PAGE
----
Elaine Fertig announced that the Bobbie Irwin workshop has filled and has a waiting list. She reminded people that the tuition balance is due April 1 and that our April Guild meeting will be held on the evening of Saturday, April 15, at Christ Episcopal Church, Meadville; the program will be a talk by Bobbie Irwin entitled "An Ode to Woad".

Joanna McDermot told us that Sofie Dorfi recently died at the age of 90. Sofie's traditional spinning technique had been featured in an article Sigrid Piroch wrote for Spin-Off, and Sigrid and Connie Davis had both apprenticed to Sofie so that her skills would be passed on.

We learned that the Butler Guild took 3rd place in the Sheep to Shawl contest at the State Farm Show in Harrisburg.

Sue reported on several textile exhibits in the area. She saw a video on Morrocan wedding textiles at the Cleveland Museum of Art and noted that the video is available. The Meadville Council of the Arts is hosting an exhibit called "Mapped Facets", which features collages of maps and embroidery. Finally, the Akron Art Museum has a show on contemporary Japanese textiles that runs through February 20. Susan Helm added that the Chatauqua Guild is sponsoring a show at the Portage Hill Gallery in Westfield, NY.

Sandy Volpe reported that she has reserved space for a Guild display at the Erie library for the month of May. We can probably get in to set up after Easter. There is also a back room where we can do demonstrations.

Kate Arkwright described a program that she, Sandy, and Jill Rouke did for the Women's Round Table, a local organization of professional women. The program focussed on feminist aspects of fiber arts and included a display of fibers and demonstrations of spinning and weaving. Kate noted that the presentation was well-received and attracted the attention of an Erie journalist, whom we might want to invite to review the upcoming Guild show at the library.

Sue reported that she, Elaine, Maggie Fry, and Maggie's daughter Linea presented a spinning demonstration to 150 kids at the Meadville Junior High School. Despite their worries at the time about holding the attention of so many young people at once, they received 130 thank-you notes afterwards!

Dorothy Maynard told us that Nancy Washok has been asked by a Meadville teacher about demonstrators for a "Country Fair" program some evening in early April - volunteers are needed.

Sharon Reiland introduced two guests. Kelly Person has a loom and wants to learn how to use it. Donna Wellman took up spinning only three months ago, but has already made herself wool combs and a spinning wheel and has almost finished knitting a sweater from her first (spindle-spun) yarn. Cheryl Geist-Brozell introduced us to her daughter Mollie.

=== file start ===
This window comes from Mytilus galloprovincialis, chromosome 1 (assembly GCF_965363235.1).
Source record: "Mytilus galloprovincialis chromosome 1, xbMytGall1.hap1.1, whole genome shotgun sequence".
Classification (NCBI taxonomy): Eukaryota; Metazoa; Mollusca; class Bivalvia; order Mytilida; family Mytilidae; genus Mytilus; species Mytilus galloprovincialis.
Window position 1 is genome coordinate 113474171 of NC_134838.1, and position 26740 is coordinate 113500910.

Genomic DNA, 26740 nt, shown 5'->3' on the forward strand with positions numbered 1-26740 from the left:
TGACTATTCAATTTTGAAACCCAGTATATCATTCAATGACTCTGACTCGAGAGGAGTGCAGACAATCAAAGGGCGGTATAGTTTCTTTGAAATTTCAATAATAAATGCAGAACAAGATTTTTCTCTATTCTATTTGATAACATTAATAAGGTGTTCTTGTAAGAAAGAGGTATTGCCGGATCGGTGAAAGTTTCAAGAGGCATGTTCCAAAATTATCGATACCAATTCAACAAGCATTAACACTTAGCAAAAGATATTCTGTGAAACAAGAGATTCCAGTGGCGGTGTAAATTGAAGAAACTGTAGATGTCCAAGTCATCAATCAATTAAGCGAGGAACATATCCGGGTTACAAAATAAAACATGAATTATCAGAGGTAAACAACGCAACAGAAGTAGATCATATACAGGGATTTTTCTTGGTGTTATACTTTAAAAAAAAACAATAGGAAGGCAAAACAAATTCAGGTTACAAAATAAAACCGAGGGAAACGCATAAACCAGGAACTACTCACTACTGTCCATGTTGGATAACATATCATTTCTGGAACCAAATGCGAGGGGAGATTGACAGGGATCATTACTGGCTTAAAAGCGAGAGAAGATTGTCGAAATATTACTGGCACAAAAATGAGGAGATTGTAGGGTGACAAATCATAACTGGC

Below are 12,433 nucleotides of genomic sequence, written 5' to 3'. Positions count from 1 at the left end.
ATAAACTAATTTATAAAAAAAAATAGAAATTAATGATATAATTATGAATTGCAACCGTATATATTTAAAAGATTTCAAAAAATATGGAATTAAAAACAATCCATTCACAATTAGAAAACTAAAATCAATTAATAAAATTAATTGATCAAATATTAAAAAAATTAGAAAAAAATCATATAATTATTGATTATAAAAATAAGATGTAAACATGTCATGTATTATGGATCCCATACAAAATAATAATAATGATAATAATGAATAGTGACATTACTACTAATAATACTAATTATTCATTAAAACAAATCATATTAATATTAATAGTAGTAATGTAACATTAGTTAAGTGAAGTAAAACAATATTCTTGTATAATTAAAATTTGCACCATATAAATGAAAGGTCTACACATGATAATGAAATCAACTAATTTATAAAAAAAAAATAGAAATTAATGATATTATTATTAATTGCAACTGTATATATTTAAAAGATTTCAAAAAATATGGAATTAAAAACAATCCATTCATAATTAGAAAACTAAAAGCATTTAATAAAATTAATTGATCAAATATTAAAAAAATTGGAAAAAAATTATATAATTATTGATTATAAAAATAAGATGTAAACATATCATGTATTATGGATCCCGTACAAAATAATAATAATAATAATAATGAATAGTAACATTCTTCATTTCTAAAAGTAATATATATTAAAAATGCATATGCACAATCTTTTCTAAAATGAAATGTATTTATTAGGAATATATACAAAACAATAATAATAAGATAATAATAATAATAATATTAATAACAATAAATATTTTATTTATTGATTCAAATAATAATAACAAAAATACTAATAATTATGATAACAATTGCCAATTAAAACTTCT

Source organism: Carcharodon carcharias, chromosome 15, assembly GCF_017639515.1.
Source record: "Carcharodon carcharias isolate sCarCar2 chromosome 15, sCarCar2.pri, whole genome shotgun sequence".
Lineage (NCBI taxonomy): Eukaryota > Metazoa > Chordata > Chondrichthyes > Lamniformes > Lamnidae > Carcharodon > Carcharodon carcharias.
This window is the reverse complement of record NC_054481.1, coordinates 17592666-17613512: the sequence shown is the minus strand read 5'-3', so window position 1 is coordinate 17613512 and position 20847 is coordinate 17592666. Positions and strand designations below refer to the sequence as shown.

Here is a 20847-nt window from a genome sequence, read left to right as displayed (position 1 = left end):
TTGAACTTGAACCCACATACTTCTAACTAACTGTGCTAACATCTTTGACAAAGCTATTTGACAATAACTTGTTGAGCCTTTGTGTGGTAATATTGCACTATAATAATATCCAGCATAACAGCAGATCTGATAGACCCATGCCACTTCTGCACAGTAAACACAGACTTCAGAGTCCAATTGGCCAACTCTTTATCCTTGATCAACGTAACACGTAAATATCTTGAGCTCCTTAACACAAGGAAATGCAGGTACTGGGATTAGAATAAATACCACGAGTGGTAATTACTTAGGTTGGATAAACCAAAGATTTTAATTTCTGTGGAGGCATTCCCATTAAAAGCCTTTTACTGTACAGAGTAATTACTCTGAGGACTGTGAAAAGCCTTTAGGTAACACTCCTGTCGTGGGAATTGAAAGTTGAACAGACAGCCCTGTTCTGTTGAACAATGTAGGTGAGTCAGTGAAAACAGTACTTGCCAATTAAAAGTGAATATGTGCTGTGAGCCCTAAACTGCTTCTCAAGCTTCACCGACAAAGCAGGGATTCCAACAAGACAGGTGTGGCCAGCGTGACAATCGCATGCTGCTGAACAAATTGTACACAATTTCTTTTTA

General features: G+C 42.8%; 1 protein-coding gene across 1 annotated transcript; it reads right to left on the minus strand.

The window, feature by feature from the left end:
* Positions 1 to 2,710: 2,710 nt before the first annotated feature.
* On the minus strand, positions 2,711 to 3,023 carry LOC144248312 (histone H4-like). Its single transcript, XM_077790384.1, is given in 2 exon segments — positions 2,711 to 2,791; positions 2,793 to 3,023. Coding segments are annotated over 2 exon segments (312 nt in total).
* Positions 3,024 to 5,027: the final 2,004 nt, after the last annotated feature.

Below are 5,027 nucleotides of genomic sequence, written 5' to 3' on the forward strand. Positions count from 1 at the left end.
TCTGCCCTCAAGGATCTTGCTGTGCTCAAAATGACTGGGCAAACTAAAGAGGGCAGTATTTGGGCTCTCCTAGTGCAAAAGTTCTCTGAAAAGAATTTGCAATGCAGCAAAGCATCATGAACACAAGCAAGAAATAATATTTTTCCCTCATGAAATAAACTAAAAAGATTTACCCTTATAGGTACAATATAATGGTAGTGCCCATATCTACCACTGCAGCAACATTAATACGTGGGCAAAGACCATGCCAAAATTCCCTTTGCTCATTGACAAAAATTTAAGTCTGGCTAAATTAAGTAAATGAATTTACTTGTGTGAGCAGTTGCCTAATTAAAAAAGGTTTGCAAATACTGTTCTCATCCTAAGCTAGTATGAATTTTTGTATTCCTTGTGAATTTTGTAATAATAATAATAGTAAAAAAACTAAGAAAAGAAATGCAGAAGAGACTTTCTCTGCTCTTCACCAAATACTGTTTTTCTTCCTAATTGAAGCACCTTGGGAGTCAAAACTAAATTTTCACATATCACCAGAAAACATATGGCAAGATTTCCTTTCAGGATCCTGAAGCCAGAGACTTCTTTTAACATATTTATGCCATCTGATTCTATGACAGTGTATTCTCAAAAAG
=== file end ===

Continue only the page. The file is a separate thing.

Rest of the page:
Show-and-Tell: Karen Fry had completed a "farm Noah" quilt. Susan Fenton was working some Fair Isle gloves using Alice Starmore yarn leftover from knitting her sweater. Ann Sheffield showed some lamb's wool/blue fox yarn that she had spun on a drop spindle. Sue Spencer showed a table runner that was originally intended to be a shawl, but spent two years on the loom before she decided to finish something. Sue also showed some mudcloth that her stepdaughter bought in Timbuktu. Blanch Hall showed a beautiful piece woven in blooming leaf overshot double-weave - it has no floats! Donna Wellman showed us the sweater she was knitting from her handspun. Ruth Walker-Daniels showed a hat she had made from her handspun and also reported that Sue Spencer and Dick and Joanna McDermot had presented her with a unique gift after her knee surgery - a broom for transportation until she could drive again! Finally, Donna Long told us the strange but true fact that it is illegal to spin dog hair in the state of New Jersey - the law apparently originated in a well-intentioned desire to prevent dogs abroad being killed for fiber or fur.


The Tuesday Spinning group continues to meet the third Tuesday of the month at Christ Episcopal Church on Diamond Park in Meadville, 10 am - 2 pm. The next meetings will be on March 21 and April 18. As always, all are welcome to attend, with beginners especially encouraged. Bring a project, a wheel or handspindle, and a bag lunch. Beverages are provided; bring a treat to share if you wish.